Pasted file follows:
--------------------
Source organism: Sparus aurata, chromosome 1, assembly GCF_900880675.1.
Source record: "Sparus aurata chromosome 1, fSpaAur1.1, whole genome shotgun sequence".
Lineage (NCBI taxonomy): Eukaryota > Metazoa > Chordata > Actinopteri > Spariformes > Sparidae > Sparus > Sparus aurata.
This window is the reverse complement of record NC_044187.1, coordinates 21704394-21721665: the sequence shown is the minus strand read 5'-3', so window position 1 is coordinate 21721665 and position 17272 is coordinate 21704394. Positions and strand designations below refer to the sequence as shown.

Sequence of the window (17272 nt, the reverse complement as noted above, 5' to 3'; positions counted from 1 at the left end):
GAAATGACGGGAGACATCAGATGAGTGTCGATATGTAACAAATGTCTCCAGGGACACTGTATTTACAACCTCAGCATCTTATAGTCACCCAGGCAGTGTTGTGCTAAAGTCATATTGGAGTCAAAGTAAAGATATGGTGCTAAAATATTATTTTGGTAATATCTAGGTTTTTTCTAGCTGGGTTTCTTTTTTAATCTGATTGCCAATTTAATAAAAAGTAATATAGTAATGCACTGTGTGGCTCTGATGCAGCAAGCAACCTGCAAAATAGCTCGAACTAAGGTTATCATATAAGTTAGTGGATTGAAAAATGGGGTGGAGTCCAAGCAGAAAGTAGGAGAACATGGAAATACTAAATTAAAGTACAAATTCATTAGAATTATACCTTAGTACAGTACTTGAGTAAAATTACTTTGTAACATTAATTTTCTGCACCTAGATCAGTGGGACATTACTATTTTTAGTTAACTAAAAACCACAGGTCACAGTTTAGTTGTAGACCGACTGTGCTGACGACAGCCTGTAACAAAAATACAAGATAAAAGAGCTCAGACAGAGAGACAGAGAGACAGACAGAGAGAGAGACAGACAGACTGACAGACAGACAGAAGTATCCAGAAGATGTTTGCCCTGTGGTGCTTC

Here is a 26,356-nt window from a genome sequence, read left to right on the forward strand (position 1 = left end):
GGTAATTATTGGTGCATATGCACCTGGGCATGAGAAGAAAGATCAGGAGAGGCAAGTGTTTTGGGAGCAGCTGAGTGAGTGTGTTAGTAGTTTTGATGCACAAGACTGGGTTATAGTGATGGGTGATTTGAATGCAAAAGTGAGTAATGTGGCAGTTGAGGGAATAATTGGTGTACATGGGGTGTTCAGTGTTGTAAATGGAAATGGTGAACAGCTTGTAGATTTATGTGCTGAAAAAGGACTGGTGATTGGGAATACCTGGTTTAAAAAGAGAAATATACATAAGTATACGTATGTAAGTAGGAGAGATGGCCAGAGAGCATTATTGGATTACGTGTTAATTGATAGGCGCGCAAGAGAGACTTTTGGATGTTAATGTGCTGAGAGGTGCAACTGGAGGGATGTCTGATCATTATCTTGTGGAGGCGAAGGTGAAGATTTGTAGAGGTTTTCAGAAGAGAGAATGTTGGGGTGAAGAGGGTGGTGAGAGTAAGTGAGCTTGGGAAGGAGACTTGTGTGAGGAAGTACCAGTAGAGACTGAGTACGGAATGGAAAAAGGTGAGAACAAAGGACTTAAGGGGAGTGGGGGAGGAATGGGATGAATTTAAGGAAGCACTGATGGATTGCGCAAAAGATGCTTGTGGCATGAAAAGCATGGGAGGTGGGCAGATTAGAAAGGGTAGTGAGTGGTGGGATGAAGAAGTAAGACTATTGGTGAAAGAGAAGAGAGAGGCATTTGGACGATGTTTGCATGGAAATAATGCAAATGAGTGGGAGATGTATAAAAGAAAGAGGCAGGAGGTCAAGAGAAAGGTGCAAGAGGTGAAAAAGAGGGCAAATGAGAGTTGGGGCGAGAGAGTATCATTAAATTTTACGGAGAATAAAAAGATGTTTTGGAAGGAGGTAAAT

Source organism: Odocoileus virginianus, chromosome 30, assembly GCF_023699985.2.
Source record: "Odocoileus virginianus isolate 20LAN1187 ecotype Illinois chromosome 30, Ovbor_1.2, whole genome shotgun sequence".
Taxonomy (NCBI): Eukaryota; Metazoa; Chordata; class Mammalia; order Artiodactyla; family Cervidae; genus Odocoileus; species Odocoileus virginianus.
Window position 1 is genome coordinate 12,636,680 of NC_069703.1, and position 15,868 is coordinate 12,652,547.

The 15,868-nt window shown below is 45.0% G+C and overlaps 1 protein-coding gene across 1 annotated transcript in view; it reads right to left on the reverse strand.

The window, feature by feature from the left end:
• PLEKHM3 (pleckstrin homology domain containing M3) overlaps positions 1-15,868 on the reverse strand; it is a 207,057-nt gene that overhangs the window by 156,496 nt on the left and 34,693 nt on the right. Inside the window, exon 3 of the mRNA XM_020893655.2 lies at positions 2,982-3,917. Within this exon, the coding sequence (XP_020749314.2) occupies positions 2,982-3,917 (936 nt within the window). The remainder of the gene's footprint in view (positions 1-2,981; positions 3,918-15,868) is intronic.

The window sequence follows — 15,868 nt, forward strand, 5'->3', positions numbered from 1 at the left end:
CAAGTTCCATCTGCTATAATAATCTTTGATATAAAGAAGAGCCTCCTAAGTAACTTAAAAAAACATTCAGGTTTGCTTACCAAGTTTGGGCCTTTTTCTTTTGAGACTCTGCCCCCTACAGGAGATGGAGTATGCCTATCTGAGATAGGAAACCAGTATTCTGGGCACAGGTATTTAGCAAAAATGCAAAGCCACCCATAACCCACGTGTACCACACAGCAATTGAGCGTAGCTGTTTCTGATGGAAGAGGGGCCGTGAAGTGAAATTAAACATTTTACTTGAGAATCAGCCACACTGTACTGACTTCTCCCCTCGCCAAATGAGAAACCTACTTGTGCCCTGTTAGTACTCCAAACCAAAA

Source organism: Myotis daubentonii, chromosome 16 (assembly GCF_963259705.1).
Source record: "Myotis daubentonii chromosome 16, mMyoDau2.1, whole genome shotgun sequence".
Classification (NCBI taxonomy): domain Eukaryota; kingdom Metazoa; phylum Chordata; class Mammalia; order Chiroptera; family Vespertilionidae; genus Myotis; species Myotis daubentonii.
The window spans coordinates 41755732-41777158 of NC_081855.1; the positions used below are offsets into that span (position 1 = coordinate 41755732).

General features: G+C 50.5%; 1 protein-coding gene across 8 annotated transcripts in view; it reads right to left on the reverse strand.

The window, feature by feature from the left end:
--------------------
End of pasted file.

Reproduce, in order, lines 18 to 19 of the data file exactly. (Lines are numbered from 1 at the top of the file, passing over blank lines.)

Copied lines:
Source organism: Myotis daubentonii, chromosome 16 (assembly GCF_963259705.1).
Source record: "Myotis daubentonii chromosome 16, mMyoDau2.1, whole genome shotgun sequence".